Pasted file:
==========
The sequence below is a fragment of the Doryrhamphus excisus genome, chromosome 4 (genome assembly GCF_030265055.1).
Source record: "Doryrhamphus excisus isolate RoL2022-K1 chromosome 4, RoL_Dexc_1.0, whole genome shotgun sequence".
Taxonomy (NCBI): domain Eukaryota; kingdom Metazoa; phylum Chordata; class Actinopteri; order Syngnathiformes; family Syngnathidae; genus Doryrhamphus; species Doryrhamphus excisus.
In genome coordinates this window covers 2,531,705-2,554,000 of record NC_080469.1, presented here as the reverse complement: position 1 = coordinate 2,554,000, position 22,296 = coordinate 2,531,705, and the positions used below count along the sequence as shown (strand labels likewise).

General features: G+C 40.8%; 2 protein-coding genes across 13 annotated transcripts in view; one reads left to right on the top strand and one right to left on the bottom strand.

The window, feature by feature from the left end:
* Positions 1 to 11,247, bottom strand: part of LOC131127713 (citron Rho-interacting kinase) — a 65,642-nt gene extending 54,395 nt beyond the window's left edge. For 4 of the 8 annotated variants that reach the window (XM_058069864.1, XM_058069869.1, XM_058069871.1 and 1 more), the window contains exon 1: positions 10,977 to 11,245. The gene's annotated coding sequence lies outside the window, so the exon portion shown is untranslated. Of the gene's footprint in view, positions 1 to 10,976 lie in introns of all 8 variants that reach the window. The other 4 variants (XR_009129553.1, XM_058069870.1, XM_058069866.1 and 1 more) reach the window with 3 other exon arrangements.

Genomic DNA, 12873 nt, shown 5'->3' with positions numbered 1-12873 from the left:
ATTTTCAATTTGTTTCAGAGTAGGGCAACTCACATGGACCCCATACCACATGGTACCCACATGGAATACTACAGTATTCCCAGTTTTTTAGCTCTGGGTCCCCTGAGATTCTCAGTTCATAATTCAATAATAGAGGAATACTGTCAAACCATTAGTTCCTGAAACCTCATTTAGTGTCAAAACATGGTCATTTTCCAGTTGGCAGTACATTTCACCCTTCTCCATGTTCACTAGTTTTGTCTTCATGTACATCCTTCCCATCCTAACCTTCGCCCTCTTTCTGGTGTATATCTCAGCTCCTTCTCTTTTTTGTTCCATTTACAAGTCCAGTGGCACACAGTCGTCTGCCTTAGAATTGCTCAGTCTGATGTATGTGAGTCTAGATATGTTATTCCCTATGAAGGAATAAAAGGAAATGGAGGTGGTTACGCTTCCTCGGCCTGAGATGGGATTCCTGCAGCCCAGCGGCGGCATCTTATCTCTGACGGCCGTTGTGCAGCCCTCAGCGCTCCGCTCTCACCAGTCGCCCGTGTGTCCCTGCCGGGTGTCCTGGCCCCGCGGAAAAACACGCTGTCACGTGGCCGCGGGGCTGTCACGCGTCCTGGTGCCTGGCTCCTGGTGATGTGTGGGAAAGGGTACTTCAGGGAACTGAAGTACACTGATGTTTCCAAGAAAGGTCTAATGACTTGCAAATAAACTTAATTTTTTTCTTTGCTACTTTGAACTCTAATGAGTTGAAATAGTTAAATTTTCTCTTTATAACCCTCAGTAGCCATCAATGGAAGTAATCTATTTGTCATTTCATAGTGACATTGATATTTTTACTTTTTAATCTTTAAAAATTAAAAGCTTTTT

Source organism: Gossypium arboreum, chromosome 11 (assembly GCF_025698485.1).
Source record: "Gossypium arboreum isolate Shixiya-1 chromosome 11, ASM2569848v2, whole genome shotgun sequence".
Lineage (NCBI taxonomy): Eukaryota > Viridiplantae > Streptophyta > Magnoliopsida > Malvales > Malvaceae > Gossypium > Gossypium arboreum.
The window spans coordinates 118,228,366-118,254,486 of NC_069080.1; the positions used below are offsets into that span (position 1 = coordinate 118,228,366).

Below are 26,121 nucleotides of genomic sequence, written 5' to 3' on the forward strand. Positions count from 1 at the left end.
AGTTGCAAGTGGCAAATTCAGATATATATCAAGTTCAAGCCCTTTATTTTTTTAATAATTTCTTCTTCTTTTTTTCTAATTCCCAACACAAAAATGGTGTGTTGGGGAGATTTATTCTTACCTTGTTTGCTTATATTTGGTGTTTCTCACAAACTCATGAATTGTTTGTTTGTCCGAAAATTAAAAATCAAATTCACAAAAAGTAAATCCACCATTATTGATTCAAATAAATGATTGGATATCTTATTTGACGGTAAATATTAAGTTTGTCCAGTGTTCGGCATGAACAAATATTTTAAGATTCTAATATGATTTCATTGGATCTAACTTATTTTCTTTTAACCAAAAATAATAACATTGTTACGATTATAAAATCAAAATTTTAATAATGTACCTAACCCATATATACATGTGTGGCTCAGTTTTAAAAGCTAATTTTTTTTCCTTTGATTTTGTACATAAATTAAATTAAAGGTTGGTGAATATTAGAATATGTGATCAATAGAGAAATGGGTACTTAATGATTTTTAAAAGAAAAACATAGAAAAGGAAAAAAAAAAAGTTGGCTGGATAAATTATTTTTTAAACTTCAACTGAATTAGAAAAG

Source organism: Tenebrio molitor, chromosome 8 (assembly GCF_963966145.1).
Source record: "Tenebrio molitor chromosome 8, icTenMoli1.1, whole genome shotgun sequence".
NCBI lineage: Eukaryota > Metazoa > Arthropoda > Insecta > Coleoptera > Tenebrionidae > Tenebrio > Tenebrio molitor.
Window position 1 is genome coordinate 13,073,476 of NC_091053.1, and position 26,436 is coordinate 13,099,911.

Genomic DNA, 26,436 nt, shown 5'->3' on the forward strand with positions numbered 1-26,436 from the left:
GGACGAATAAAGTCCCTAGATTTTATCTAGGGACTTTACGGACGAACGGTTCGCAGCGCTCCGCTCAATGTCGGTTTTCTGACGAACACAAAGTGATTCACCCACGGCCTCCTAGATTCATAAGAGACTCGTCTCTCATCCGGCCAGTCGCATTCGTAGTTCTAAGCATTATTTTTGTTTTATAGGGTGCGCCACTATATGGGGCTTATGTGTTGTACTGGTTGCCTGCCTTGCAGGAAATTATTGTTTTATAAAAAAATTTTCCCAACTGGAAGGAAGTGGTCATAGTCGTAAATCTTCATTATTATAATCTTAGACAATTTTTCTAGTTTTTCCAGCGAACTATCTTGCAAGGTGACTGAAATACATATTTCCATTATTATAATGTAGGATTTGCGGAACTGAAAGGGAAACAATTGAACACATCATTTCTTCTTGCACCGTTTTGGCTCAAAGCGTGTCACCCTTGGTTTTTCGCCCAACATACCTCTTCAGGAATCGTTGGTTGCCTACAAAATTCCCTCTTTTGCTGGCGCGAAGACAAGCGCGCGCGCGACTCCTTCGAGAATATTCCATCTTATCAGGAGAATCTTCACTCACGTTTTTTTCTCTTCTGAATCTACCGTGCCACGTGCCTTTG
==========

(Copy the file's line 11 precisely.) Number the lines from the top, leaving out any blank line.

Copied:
Source record: "Gossypium arboreum isolate Shixiya-1 chromosome 11, ASM2569848v2, whole genome shotgun sequence".